For Lady Dane Figueroa Edidi, art and poetry spring forth naturally from her passions.
“Stop erasing black trans women, LGBTQ people owe every right they have to the work of trans women of color,” the 35-year-old Baltimore native says. “Trans women are amazing and trans men are awesome. We must divest of white supremacy and anti-blackness.”
Edidi will explore these topics and more in a performance of her work “For Black Trans Girls Who Gotta Cuss a Motherfucker Out When Snatching an Edge Ain’t Enough: a Choreo Poem.” It’s Monday, Dec. 10 at 7:30 p.m. at Woolly Mammoth Theatre (641 D St., N.W.). It’s free and open to the public.
The reading will be followed by a discussion with Edidi led by Venus Di’Khadijah Selenite. Details at woollymammoth.net.
When Edidi first performed the piece, her friend Bob Schlehuber wanted to help her get it performed elsewhere, which led to the Woolly performance. Edidi works full time as a performance artist, author, playwright, choreographer, writer and advocate.
She came to Washington in 2001 for school. She has a partner, Percy, and enjoys watching Asian historical dramas in her free time.
How long have you been out and who was the hardest person to tell?
What is out really? I think a more accurate idea for me is when did I decide loving myself was more important than the internalized transphobia that was forced upon me and I would say for a while now.
Who’s your LGBT hero?
I have a lot — Marsha P Johnson, Sylvia Rivera, Miss Major, Lucy Anderson Hicks, Mary Jones, Mary Waters, Josephine Baker, Sylvester, Jackie Shane, Andrea Jenkins, my Aunt Jimmy and the list goes on.
What’s Washington’s best nightspot, past or present?
Chaos. It’s where I first met one of my mothers, Xavier Onassis Bloomingdale, and many of my family.
Describe your dream wedding.
Super simple. The guests in attendance would be my mom, one of my siblings, his sibling and a mutual friend. Now for a reception, I would love to throw a huge bash to celebrate with friends and family maybe a year after we saved our coins for that.
What non-LGBT issue are you most passionate about?
There is no such thing. Black trans people exist at so many intersections. By virtue of advocating for the liberation of black trans people, I am advocating for the liberation of everybody.
What historical outcome would you change?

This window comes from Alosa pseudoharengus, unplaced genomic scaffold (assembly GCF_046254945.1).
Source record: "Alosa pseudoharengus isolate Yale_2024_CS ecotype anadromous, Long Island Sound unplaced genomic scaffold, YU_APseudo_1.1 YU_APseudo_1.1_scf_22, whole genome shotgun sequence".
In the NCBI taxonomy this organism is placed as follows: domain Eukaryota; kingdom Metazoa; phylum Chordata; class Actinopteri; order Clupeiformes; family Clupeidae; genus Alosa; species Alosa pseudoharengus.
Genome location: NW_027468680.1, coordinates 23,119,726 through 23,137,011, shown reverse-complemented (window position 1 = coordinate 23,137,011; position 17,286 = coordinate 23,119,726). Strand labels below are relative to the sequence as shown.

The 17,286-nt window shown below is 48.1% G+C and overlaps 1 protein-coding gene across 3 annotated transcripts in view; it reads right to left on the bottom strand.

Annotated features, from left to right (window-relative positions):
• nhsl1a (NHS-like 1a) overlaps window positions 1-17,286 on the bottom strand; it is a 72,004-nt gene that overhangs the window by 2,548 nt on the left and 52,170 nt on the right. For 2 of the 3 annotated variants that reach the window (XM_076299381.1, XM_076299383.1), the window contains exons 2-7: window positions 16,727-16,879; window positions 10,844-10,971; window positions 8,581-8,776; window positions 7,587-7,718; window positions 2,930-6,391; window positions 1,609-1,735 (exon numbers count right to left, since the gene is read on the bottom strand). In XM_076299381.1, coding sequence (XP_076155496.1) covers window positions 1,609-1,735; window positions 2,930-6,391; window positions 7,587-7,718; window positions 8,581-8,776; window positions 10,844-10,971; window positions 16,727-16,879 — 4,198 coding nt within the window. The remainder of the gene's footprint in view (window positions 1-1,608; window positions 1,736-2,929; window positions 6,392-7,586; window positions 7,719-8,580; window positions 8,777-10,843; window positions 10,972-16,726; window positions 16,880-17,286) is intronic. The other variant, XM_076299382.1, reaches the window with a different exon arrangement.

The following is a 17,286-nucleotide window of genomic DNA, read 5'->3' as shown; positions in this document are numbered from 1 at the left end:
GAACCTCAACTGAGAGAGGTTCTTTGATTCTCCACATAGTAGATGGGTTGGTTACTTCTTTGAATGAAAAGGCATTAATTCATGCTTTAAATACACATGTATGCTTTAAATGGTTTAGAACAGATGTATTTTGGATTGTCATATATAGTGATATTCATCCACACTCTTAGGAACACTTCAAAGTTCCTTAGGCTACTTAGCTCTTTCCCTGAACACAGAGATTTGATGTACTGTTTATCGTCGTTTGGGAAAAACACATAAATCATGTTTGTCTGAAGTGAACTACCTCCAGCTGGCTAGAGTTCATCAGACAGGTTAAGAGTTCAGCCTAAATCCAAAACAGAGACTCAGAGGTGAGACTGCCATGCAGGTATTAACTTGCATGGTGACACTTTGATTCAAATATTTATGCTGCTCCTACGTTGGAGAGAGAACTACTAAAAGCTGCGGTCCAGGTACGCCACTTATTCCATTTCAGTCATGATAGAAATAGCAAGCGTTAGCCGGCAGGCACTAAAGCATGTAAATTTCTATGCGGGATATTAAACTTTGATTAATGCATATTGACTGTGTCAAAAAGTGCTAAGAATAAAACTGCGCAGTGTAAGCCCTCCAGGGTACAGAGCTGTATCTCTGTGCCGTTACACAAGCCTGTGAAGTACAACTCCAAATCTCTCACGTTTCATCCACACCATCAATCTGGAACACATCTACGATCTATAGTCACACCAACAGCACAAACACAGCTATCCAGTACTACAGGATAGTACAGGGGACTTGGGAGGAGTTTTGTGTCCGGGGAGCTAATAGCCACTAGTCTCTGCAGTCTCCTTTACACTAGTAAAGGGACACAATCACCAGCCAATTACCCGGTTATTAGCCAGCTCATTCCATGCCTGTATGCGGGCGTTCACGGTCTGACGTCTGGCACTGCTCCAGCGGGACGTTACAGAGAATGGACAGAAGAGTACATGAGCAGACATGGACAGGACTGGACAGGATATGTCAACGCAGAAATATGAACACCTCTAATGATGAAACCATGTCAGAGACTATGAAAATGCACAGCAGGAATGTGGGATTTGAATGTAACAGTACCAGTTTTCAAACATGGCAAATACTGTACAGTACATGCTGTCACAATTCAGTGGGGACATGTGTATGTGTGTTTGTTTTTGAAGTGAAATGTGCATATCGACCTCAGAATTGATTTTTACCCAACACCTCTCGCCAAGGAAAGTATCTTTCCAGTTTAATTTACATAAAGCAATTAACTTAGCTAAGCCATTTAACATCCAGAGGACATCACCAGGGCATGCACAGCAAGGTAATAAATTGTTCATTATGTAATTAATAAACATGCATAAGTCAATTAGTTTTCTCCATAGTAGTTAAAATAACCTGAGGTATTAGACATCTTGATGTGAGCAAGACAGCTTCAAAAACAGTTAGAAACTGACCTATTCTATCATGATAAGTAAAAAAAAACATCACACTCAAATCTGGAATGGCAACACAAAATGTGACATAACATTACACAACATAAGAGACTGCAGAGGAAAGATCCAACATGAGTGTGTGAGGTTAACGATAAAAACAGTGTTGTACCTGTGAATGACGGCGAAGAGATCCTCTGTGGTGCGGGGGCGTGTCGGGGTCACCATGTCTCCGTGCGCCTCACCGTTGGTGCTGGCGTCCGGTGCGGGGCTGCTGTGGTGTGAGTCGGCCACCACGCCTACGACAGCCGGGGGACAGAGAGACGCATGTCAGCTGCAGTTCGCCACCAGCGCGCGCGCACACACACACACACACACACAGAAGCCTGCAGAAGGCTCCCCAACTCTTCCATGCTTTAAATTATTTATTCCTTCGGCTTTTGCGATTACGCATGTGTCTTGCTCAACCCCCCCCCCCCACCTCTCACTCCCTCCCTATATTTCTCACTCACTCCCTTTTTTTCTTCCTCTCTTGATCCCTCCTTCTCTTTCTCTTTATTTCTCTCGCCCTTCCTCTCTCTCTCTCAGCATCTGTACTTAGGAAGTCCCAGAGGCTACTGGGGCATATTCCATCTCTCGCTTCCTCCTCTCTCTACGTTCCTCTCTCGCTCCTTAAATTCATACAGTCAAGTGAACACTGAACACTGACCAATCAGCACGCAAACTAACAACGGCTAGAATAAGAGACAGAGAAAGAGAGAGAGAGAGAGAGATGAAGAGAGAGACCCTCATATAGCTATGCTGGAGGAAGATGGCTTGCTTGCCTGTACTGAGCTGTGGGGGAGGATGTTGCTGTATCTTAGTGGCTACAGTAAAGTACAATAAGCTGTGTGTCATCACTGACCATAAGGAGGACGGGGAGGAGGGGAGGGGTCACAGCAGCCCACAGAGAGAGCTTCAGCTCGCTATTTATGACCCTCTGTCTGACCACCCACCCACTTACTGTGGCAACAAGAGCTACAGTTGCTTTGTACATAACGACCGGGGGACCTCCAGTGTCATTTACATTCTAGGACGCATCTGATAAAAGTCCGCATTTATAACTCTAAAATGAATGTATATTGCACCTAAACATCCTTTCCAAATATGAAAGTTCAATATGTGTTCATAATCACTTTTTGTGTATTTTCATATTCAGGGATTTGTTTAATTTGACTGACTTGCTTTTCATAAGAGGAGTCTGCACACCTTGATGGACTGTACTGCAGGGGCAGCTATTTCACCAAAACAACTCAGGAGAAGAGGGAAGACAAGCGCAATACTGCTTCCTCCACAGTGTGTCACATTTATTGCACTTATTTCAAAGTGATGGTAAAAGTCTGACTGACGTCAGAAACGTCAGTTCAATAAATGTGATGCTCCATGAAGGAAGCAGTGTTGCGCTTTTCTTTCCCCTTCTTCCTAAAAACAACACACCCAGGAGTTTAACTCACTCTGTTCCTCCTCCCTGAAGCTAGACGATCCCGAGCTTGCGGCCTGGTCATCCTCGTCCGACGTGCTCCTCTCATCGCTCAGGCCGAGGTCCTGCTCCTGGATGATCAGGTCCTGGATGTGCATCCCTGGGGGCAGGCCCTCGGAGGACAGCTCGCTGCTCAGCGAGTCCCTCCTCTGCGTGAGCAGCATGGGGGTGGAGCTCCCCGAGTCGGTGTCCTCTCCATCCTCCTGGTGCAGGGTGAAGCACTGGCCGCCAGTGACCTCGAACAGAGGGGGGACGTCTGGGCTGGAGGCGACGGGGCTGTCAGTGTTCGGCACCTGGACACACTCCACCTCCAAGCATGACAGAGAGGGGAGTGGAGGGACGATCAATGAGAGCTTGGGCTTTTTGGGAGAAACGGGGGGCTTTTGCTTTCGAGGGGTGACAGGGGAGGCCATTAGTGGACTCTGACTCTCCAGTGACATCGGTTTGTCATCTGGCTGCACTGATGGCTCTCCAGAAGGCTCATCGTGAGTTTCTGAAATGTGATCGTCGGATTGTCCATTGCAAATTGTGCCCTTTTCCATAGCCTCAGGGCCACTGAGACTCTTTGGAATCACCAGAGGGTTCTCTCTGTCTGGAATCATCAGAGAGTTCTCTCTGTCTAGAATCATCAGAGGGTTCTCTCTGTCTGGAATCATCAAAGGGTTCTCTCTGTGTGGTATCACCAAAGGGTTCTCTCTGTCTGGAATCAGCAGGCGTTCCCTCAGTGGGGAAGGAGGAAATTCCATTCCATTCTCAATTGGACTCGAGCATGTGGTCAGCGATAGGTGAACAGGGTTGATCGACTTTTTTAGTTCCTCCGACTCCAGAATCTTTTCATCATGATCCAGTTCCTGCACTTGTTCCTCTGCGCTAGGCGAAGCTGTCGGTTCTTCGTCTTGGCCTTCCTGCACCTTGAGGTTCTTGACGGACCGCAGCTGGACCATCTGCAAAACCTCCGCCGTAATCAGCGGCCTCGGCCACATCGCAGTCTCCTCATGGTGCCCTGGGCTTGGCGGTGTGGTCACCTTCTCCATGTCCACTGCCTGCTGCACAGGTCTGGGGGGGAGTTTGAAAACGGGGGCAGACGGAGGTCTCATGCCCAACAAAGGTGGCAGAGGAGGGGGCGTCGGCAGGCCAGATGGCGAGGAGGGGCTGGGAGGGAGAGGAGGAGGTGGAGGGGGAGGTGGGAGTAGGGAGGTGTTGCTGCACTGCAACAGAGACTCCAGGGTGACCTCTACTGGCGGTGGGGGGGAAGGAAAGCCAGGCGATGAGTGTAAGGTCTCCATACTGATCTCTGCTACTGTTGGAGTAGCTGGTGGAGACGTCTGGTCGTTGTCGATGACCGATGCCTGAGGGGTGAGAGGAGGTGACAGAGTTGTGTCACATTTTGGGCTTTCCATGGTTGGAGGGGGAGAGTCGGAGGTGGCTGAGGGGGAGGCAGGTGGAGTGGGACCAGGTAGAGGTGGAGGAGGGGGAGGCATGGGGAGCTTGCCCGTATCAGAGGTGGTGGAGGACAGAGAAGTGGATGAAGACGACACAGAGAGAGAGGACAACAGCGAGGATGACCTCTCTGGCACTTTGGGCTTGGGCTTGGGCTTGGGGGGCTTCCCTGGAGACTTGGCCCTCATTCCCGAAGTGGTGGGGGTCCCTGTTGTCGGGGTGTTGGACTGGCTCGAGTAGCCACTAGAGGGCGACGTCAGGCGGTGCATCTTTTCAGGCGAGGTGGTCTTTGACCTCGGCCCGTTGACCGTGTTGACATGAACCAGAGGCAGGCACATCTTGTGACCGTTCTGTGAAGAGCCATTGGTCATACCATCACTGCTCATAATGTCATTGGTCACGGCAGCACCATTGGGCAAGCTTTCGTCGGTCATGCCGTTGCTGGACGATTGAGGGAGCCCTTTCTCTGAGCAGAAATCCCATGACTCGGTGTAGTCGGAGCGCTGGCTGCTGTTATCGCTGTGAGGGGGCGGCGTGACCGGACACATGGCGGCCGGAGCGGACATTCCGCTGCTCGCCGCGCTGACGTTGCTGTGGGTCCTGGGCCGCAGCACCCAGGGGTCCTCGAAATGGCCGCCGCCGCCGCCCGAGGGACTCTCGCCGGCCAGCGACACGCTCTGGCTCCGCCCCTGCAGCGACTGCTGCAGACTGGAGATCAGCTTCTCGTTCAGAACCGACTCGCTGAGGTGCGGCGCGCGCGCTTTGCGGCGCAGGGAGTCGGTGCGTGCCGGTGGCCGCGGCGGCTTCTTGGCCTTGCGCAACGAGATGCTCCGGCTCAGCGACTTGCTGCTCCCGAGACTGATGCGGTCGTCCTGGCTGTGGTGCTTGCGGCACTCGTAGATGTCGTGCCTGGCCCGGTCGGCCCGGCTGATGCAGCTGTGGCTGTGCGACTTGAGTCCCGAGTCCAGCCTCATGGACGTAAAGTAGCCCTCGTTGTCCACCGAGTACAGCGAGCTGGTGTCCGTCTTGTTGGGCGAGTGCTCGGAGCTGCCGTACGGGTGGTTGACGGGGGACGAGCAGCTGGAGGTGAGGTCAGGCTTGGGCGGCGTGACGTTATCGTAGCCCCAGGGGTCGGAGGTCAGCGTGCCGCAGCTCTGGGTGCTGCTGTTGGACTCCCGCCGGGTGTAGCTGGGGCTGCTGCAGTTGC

What’s been the most memorable pop culture moment of your lifetime?
Any one where black women are winning.
On what do you insist?
That if you’re white in my life you have to have an analysis, praxis and way of life that is steeped in the dismantling of white supremacy.
What was your last Facebook post or Tweet?
A woman who said she would attend a lynching literally just won a senate seat in Mississippi. I said it once and I will say it again: racism is not a matter of opinion, it is violence. Racism was never about ignorance, it was always about power.
If your life were a book, what would the title be?
If science discovered a way to change sexual orientation, what would you do?
Get ready for dystopia. Wait, look who’s in the White House. Too late.
What do you believe in beyond the physical world?
In many things my ancestors did. I never had to wonder if their manifestations of God loved me or not.
What’s your advice for LGBT movement leaders?
Divest of white supremacy. Respectability will not save you.
What would you walk across hot coals for?
If I knew it would save the world.
What LGBT stereotype annoys you most?
Not understanding the difference between gender and sexuality.
What’s your favorite LGBT movie?
It hasn’t been made yet.
What’s the most overrated social custom?
Civility. You do not have to be nice, gentle or kind to your oppressor/abuser. Civility, the way it is framed, is just another word for abuser dynamics.
What trophy or prize do you most covet?
I don’t think I covet any to be honest. Now, would it be nice to win one? Oh yes honey, but mostly if that translated into work and access for my community.
What do you wish you’d known at 18?
That I could safely medically transition one day.
Because I have cultivated family here.